Updated Nov. 27
On Friday, Nov. 17, about 250 Island families walked out of the First Baptist Church parish house in Vineyard Haven with 55 pounds of food each for the holidays. Their bags were stuffed with turkey, apples, oranges, potatoes, onions, carrots, spinach, squash, eggs, and stuffing mix. The Family-to-Family meal distribution made it possible, and Vineyard Haven resident Betty Burton is behind it.
Family-to-Family was founded in 2004 as an extension of the Serving Hands Food Distribution Program, which distributes food to Island families from the Greater Boston Food Bank. In 2004, Serving Hands began giving out turkeys, but only had 20 of them to distribute.
“I looked down the line, and realized we’d run out halfway through,” Ms. Burton said in an interview with The Times. “I went off-Island and picked up 20 more turkeys. My car smelled like turkey for weeks.”
Ms. Burton realized she wanted to do more, and alongside a friend, she started Family-to-Family, which organizes packages to give to families in need during the holiday season.
In 2013, the rug was pulled out from under Esther Laiacona, but she was able to receive help through the Family-to-Family program.
“I had spent five years building a life for myself and my great-aunt,” Ms. Laiacona told The Times. “She was my best friend and a mother to me. And then all of a sudden she died.”
At the time, Ms. Laiacona lived in West Tisbury with her three children. She was grieving, and could barely eat for two months. She said the holidays were the hardest. Ms. Burton arrived at Ms. Laiacona’s house one afternoon and offered her a meal. She introduced her to the Family-to-Family program.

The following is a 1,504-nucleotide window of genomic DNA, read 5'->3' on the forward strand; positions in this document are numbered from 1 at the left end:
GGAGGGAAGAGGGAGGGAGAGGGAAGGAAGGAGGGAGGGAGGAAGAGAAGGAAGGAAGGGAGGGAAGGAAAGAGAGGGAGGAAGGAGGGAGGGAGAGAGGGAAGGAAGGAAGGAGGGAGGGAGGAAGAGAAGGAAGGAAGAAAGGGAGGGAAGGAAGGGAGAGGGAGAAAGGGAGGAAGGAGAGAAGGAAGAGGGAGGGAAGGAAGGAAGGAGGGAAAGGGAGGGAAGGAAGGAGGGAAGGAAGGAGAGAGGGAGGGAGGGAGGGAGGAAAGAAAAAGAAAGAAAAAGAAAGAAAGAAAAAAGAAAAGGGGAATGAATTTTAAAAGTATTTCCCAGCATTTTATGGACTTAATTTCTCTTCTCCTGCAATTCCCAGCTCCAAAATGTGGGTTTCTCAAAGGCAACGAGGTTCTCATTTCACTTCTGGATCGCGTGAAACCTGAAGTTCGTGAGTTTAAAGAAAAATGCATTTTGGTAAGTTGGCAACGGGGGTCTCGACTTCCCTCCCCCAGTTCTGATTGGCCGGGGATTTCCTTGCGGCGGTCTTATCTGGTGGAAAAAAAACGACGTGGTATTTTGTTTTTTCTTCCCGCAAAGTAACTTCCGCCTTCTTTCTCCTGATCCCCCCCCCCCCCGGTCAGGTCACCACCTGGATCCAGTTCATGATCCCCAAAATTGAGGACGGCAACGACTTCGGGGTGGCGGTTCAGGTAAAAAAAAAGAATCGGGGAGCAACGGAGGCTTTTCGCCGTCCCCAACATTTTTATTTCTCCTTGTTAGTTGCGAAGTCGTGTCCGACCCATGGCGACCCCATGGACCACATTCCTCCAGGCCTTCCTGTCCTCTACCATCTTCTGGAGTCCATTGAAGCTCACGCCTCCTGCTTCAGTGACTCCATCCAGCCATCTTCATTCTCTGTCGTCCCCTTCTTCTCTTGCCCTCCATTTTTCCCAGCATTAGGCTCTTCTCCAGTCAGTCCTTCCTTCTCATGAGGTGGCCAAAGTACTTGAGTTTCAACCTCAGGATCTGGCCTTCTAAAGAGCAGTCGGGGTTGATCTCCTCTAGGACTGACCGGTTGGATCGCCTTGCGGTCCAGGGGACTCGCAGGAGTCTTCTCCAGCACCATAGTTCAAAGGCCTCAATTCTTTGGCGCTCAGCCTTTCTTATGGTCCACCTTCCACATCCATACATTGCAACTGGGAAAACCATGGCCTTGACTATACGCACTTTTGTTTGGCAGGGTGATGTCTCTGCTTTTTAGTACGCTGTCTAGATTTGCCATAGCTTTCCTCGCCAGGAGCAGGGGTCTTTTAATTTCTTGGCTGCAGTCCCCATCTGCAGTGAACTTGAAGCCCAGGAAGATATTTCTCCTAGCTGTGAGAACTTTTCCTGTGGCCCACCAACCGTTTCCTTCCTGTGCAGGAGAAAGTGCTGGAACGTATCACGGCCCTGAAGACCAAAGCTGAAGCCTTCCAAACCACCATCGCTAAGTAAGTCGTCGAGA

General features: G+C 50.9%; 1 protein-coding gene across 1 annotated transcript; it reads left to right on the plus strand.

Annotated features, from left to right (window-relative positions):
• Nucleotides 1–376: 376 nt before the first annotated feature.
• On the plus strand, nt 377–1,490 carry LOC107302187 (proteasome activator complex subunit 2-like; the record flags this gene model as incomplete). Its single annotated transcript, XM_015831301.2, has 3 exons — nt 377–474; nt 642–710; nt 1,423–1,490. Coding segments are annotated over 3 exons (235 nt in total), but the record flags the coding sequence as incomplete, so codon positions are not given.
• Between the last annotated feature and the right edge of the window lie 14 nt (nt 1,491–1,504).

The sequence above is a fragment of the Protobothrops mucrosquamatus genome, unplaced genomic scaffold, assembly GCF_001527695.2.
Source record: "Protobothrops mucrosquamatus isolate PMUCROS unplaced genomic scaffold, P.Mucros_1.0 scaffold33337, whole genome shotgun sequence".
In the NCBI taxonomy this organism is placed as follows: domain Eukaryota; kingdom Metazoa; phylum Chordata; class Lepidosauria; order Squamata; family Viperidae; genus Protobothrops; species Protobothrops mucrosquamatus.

“Betty breathed life back into me,” Ms. Laiacona said. “That program is a lifeline.”
Ms. Laiacona said the program gave her hope, and it’s not just about the food. “They treat you with dignity,” she said. “When you have nothing, nowhere to live, nowhere to spend the holidays, Family-to-Family reminds you that somebody cares, and that you’re not alone.”
The program is a partnership, and many Island organizations have been involved since the start. They get a lot of their produce and turkeys from Reliable Market at a discounted price. They also receive produce and turkey donations from the Greater Boston Food Bank, the FARM Institute, Morning Glory Farm, and Island Grown Gleaners. It costs about $21,000 to fund the program, which provides meals for Thanksgiving, Christmas, and Easter each year. The money comes through donations, fundraisers, and community generosity.
“Giving us money is one thing,” Ms. Burton said. “Getting the food out is another.” Island volunteers help distribute the 55-pound bags of food to the 250 families. At Friday’s distribution, the MVRHS girls ice hockey team helped carry bags to cars, and a fifth grade class from the Oak Bluffs School also volunteered.
“Ten percent of our population lives in poverty, but it’s even harder when you consider the cost of living is double,” Ms. Burton said.
In the 13 years that the program has been running, the number of holiday meal recipients has grown from 40 families to over 250. The program has also evolved in the quality of food they distribute. Ms. Burton said there is a bigger focus on providing fresh produce versus canned goods.
“People feel really generous this time of year,” Ms. Burton said. “We couldn’t do it without the money, the volunteering, and the weightlifting. Everybody makes it possible, and I couldn’t do it alone.”
“Families need to know there’s hope,” Ms. Laiacona said. “I know what it means to receive — it gives you energy. There’s something in the power of food.”
Tax-deductible donations to Family-to-Family can be made through the Vineyard Committee on Hunger at P.O. Box 4685, Vineyard Haven, MA 02568.
Story updated to correct the year of Ms. Laiacona’s aunt’s passing, and their town of residence at the time.